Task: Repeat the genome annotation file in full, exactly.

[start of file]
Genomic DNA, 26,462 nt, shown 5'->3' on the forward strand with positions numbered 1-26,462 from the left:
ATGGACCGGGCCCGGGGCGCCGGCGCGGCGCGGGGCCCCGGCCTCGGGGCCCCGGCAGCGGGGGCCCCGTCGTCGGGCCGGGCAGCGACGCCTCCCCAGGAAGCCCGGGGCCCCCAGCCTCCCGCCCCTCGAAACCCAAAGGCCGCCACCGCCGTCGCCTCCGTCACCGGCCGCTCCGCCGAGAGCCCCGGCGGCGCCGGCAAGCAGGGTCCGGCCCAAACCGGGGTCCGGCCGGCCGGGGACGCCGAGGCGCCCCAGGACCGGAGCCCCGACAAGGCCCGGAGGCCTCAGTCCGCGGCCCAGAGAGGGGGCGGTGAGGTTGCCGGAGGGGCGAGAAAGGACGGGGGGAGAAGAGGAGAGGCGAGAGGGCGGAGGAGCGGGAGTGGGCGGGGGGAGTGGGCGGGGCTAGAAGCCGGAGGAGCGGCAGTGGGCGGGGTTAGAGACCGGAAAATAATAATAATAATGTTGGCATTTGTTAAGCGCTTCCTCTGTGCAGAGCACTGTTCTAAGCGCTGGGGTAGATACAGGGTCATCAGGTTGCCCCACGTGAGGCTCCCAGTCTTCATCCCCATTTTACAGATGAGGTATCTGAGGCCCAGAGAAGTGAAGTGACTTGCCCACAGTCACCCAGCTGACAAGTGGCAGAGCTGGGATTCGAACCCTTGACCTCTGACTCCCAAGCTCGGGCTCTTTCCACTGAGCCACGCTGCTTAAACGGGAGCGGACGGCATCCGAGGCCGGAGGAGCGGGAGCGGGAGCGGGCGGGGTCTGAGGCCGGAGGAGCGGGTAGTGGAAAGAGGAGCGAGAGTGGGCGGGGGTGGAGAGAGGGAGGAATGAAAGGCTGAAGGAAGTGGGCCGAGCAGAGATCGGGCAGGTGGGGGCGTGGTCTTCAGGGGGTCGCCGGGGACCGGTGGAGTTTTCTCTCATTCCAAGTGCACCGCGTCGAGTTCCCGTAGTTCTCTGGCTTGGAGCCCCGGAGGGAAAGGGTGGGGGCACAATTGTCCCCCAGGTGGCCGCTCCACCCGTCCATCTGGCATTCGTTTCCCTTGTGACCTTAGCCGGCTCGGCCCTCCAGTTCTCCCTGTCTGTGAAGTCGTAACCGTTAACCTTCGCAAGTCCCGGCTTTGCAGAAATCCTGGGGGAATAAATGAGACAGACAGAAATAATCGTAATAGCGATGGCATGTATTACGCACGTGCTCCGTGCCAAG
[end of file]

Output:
Genomic DNA, 26,462 nt, shown 5'->3' on the forward strand with positions numbered 1-26,462 from the left:
ATGGACCGGGCCCGGGGCGCCGGCGCGGCGCGGGGCCCCGGCCTCGGGGCCCCGGCAGCGGGGGCCCCGTCGTCGGGCCGGGCAGCGACGCCTCCCCAGGAAGCCCGGGGCCCCCAGCCTCCCGCCCCTCGAAACCCAAAGGCCGCCACCGCCGTCGCCTCCGTCACCGGCCGCTCCGCCGAGAGCCCCGGCGGCGCCGGCAAGCAGGGTCCGGCCCAAACCGGGGTCCGGCCGGCCGGGGACGCCGAGGCGCCCCAGGACCGGAGCCCCGACAAGGCCCGGAGGCCTCAGTCCGCGGCCCAGAGAGGGGGCGGTGAGGTTGCCGGAGGGGCGAGAAAGGACGGGGGGAGAAGAGGAGAGGCGAGAGGGCGGAGGAGCGGGAGTGGGCGGGGGGAGTGGGCGGGGCTAGAAGCCGGAGGAGCGGCAGTGGGCGGGGTTAGAGACCGGAAAATAATAATAATAATGTTGGCATTTGTTAAGCGCTTCCTCTGTGCAGAGCACTGTTCTAAGCGCTGGGGTAGATACAGGGTCATCAGGTTGCCCCACGTGAGGCTCCCAGTCTTCATCCCCATTTTACAGATGAGGTATCTGAGGCCCAGAGAAGTGAAGTGACTTGCCCACAGTCACCCAGCTGACAAGTGGCAGAGCTGGGATTCGAACCCTTGACCTCTGACTCCCAAGCTCGGGCTCTTTCCACTGAGCCACGCTGCTTAAACGGGAGCGGACGGCATCCGAGGCCGGAGGAGCGGGAGCGGGAGCGGGCGGGGTCTGAGGCCGGAGGAGCGGGTAGTGGAAAGAGGAGCGAGAGTGGGCGGGGGTGGAGAGAGGGAGGAATGAAAGGCTGAAGGAAGTGGGCCGAGCAGAGATCGGGCAGGTGGGGGCGTGGTCTTCAGGGGGTCGCCGGGGACCGGTGGAGTTTTCTCTCATTCCAAGTGCACCGCGTCGAGTTCCCGTAGTTCTCTGGCTTGGAGCCCCGGAGGGAAAGGGTGGGGGCACAATTGTCCCCCAGGTGGCCGCTCCACCCGTCCATCTGGCATTCGTTTCCCTTGTGACCTTAGCCGGCTCGGCCCTCCAGTTCTCCCTGTCTGTGAAGTCGTAACCGTTAACCTTCGCAAGTCCCGGCTTTGCAGAAATCCTGGGGGAATAAATGAGACAGACAGAAATAATCGTAATAGCGATGGCATGTATTACGCACGTGCTCCGTGCCAAG